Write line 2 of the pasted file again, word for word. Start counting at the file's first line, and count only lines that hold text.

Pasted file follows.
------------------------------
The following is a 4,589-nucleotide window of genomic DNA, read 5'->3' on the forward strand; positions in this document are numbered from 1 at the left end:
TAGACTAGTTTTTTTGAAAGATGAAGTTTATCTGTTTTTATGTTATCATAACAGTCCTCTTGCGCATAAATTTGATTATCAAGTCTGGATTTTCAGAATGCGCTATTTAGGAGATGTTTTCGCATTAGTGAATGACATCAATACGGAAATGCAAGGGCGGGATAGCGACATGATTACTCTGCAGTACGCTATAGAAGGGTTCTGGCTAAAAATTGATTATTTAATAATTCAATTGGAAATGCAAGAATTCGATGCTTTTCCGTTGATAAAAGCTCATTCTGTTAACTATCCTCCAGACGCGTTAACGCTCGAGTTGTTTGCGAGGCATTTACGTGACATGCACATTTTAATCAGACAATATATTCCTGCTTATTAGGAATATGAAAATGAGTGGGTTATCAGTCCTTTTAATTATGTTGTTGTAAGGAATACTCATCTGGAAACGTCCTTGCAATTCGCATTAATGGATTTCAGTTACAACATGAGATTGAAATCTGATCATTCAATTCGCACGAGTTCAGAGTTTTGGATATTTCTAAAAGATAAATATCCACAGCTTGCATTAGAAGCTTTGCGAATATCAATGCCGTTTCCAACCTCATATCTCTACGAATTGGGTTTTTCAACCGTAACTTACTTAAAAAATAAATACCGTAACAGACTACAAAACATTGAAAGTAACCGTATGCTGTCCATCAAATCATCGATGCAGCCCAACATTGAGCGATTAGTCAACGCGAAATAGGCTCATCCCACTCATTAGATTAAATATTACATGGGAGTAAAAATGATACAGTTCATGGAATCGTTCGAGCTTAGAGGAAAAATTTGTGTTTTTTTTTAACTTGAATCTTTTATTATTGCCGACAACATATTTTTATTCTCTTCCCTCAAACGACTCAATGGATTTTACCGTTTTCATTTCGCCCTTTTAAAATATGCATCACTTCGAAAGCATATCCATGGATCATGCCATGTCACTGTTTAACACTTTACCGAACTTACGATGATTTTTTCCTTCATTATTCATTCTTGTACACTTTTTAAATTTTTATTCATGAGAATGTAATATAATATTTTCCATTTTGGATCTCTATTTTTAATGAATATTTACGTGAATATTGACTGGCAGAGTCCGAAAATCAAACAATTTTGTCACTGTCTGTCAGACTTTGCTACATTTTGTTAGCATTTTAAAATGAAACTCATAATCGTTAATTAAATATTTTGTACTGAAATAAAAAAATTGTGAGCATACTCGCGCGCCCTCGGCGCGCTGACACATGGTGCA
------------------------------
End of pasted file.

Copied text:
TAGACTAGTTTTTTTGAAAGATGAAGTTTATCTGTTTTTATGTTATCATAACAGTCCTCTTGCGCATAAATTTGATTATCAAGTCTGGATTTTCAGAATGCGCTATTTAGGAGATGTTTTCGCATTAGTGAATGACATCAATACGGAAATGCAAGGGCGGGATAGCGACATGATTACTCTGCAGTACGCTATAGAAGGGTTCTGGCTAAAAATTGATTATTTAATAATTCAATTGGAAATGCAAGAATTCGATGCTTTTCCGTTGATAAAAGCTCATTCTGTTAACTATCCTCCAGACGCGTTAACGCTCGAGTTGTTTGCGAGGCATTTACGTGACATGCACATTTTAATCAGACAATATATTCCTGCTTATTAGGAATATGAAAATGAGTGGGTTATCAGTCCTTTTAATTATGTTGTTGTAAGGAATACTCATCTGGAAACGTCCTTGCAATTCGCATTAATGGATTTCAGTTACAACATGAGATTGAAATCTGATCATTCAATTCGCACGAGTTCAGAGTTTTGGATATTTCTAAAAGATAAATATCCACAGCTTGCATTAGAAGCTTTGCGAATATCAATGCCGTTTCCAACCTCATATCTCTACGAATTGGGTTTTTCAACCGTAACTTACTTAAAAAATAAATACCGTAACAGACTACAAAACATTGAAAGTAACCGTATGCTGTCCATCAAATCATCGATGCAGCCCAACATTGAGCGATTAGTCAACGCGAAATAGGCTCATCCCACTCATTAGATTAAATATTACATGGGAGTAAAAATGATACAGTTCATGGAATCGTTCGAGCTTAGAGGAAAAATTTGTGTTTTTTTTTAACTTGAATCTTTTATTATTGCCGACAACATATTTTTATTCTCTTCCCTCAAACGACTCAATGGATTTTACCGTTTTCATTTCGCCCTTTTAAAATATGCATCACTTCGAAAGCATATCCATGGATCATGCCATGTCACTGTTTAACACTTTACCGAACTTACGATGATTTTTTCCTTCATTATTCATTCTTGTACACTTTTTAAATTTTTATTCATGAGAATGTAATATAATATTTTCCATTTTGGATCTCTATTTTTAATGAATATTTACGTGAATATTGACTGGCAGAGTCCGAAAATCAAACAATTTTGTCACTGTCTGTCAGACTTTGCTACATTTTGTTAGCATTTTAAAATGAAACTCATAATCGTTAATTAAATATTTTGTACTGAAATAAAAAAATTGTGAGCATACTCGCGCGCCCTCGGCGCGCTGACACATGGTGCA